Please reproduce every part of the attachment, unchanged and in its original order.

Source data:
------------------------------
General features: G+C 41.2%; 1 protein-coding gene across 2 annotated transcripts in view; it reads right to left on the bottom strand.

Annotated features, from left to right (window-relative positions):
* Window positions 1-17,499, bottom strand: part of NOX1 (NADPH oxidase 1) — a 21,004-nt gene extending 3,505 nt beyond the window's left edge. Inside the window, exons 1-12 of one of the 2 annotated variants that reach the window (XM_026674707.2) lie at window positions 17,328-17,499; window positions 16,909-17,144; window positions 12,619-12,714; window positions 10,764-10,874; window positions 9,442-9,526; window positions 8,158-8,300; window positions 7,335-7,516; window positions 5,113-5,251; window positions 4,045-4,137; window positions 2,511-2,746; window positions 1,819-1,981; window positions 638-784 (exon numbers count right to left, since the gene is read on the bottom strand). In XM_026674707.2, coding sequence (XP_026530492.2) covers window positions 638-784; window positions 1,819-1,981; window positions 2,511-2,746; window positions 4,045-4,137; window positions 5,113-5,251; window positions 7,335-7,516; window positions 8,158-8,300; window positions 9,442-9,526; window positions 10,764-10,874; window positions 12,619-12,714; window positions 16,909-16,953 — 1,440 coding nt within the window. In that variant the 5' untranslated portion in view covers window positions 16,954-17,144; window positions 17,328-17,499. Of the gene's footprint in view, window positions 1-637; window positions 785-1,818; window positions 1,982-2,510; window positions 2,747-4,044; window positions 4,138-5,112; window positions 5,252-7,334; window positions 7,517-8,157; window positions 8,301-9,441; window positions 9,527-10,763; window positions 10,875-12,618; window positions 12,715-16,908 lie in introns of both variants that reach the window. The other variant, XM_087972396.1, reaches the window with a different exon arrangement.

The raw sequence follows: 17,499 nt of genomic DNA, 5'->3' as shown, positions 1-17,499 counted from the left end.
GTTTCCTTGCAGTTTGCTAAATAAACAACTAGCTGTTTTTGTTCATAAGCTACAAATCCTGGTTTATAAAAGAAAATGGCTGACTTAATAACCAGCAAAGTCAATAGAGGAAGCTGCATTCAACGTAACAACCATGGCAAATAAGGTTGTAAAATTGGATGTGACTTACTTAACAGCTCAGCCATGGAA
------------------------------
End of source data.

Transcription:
General features: G+C 41.2%; 1 protein-coding gene across 2 annotated transcripts in view; it reads right to left on the bottom strand.

Annotated features, from left to right (window-relative positions):
* Window positions 1-17,499, bottom strand: part of NOX1 (NADPH oxidase 1) — a 21,004-nt gene extending 3,505 nt beyond the window's left edge. Inside the window, exons 1-12 of one of the 2 annotated variants that reach the window (XM_026674707.2) lie at window positions 17,328-17,499; window positions 16,909-17,144; window positions 12,619-12,714; window positions 10,764-10,874; window positions 9,442-9,526; window positions 8,158-8,300; window positions 7,335-7,516; window positions 5,113-5,251; window positions 4,045-4,137; window positions 2,511-2,746; window positions 1,819-1,981; window positions 638-784 (exon numbers count right to left, since the gene is read on the bottom strand). In XM_026674707.2, coding sequence (XP_026530492.2) covers window positions 638-784; window positions 1,819-1,981; window positions 2,511-2,746; window positions 4,045-4,137; window positions 5,113-5,251; window positions 7,335-7,516; window positions 8,158-8,300; window positions 9,442-9,526; window positions 10,764-10,874; window positions 12,619-12,714; window positions 16,909-16,953 — 1,440 coding nt within the window. In that variant the 5' untranslated portion in view covers window positions 16,954-17,144; window positions 17,328-17,499. Of the gene's footprint in view, window positions 1-637; window positions 785-1,818; window positions 1,982-2,510; window positions 2,747-4,044; window positions 4,138-5,112; window positions 5,252-7,334; window positions 7,517-8,157; window positions 8,301-9,441; window positions 9,527-10,763; window positions 10,875-12,618; window positions 12,715-16,908 lie in introns of both variants that reach the window. The other variant, XM_087972396.1, reaches the window with a different exon arrangement.

The raw sequence follows: 17,499 nt of genomic DNA, 5'->3' as shown, positions 1-17,499 counted from the left end.
GTTTCCTTGCAGTTTGCTAAATAAACAACTAGCTGTTTTTGTTCATAAGCTACAAATCCTGGTTTATAAAAGAAAATGGCTGACTTAATAACCAGCAAAGTCAATAGAGGAAGCTGCATTCAACGTAACAACCATGGCAAATAAGGTTGTAAAATTGGATGTGACTTACTTAACAGCTCAGCCATGGAA